Sebastián Lelio (A Fantastic Woman) follows up his recent Oscar win with Disobedience, an unforgettable drama that will have everyone talking.
Humor Me is a fine example of how charismatic actors and a promising new filmmaker can rise above ordinary movie mechanics.
Jean-François Caissy’s look into the Canadian Armed Forces’ intensive training program is a slice-of-life style treat for those especially interested in modern military training practices. First Stripes follows a 12-week course in French Canada, from the time recruits are being told the rules of the facility and getting in shape to performing mission simulations and learning how to use their weapons.
1999 (DIR. Samara Grace Chadwick) A hauntingly dreamlike style of documentary and exploration of memory, Samara Grace Chadwick’s 1999 is artistically-conceived though low on information.
Playing Hard (DIR. Jean-Simon Chartier) Jean-Simon Chartier’s behind-the-scenes glimpse into the world of video game development is engrossing, informative, and unexpectedly full of tension and drama.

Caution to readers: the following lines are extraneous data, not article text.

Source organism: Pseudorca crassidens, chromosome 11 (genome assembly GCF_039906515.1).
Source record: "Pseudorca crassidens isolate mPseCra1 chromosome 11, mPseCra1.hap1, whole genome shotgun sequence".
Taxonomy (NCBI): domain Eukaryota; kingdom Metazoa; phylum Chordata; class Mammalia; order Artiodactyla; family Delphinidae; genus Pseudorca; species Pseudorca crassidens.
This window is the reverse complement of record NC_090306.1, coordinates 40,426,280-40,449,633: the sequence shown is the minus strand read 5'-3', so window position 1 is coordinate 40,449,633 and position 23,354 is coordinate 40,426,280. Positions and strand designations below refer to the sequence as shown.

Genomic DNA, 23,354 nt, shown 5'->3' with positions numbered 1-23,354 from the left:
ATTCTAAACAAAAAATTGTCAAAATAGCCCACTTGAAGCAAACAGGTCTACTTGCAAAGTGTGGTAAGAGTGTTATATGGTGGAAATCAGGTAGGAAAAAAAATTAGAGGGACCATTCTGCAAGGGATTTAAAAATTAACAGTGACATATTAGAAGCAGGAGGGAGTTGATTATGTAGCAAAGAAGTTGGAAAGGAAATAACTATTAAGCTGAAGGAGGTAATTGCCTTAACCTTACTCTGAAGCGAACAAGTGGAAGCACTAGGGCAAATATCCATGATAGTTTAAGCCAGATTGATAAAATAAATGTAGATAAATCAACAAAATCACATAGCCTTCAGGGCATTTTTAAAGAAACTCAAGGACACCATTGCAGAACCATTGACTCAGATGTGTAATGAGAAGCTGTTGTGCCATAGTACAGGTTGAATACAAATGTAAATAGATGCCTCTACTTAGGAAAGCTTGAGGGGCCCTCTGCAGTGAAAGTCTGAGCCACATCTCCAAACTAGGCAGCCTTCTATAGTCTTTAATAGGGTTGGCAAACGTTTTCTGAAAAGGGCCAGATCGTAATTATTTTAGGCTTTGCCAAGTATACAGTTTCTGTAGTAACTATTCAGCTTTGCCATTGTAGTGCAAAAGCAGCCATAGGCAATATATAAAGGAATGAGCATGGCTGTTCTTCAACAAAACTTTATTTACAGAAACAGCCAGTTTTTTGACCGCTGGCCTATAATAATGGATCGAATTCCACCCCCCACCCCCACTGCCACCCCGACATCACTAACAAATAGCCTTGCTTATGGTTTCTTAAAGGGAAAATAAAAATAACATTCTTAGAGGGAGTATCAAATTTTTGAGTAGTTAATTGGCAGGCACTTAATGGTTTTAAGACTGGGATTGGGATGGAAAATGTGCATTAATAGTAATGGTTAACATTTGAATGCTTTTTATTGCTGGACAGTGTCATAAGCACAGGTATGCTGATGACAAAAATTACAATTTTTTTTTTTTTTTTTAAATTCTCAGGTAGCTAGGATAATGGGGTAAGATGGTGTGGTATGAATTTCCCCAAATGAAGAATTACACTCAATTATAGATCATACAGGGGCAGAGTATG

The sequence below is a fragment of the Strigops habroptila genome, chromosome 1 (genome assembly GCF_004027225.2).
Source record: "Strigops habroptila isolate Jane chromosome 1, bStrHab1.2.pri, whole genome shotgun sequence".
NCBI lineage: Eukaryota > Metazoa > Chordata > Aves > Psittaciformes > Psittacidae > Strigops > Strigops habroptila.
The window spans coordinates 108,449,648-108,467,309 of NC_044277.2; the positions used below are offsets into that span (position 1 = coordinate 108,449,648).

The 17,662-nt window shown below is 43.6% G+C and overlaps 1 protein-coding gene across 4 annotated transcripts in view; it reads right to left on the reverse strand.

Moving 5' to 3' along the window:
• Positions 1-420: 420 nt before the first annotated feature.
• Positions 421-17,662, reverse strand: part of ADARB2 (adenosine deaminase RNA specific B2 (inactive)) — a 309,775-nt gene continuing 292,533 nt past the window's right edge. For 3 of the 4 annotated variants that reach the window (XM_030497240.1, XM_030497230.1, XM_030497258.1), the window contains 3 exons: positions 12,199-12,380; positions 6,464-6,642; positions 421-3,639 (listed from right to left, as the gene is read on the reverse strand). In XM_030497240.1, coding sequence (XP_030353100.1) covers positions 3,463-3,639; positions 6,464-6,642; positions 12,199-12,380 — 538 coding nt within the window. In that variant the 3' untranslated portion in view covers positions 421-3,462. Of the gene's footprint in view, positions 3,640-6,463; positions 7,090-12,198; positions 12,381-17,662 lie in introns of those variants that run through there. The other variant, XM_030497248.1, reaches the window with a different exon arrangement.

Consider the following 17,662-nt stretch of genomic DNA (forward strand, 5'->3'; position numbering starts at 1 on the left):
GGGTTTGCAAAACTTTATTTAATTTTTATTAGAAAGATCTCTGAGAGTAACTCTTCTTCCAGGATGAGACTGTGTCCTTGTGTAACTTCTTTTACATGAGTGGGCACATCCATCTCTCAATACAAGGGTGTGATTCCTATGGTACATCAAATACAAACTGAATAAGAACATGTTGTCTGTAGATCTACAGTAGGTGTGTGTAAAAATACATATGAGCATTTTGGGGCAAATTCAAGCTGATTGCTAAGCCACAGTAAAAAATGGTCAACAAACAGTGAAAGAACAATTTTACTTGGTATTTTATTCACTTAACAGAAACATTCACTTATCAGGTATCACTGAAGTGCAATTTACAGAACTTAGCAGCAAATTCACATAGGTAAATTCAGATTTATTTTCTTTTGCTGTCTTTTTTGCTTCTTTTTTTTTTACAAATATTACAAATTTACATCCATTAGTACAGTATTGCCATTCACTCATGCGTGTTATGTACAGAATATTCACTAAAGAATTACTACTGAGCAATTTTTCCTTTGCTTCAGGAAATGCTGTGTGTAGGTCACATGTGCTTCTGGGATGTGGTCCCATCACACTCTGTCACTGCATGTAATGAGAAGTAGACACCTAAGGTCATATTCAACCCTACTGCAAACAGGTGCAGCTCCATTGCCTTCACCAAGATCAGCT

The Artist & The Pervert (DIR. Beatrice Behn, René Gebhardt) Beatrice Behn and René Gebhardt’s The Artist & The Pervert tells the story of composer Georg Friedrich Haas and author/activist Mollena Williams’ dominant/submissive relationship, as well as the public’s response to it.
The Cleaners (DIR. Hans Block, Moritz Riesewieck) Hans Block and Moritz Riesewieck’s The Cleaners is a documentary that claims to be one thing, but is really about another topic.
Golden Dawn Girls (DIR. Håvard Bustnes) Håvard Bustnes’ Golden Dawn Girls is a feature-length interview-of-sorts with several female relatives of Nikolaos Michaloliakos, the head of the far-right, Greek “social nationalist” party known as Golden Dawn.
Boogie Nights meets The Wrestler in Marshall Axani’s The Cannon. Although those are some fairly daunting examples to follow, The Cannon – for the most part – does a decent job of keeping up.
In The Go-Getters, Jeremy LaLonde’s first foray into the twisted genre of dark comedies, audiences are convinced that misery really does love company; especially in the metropolis of Toronto.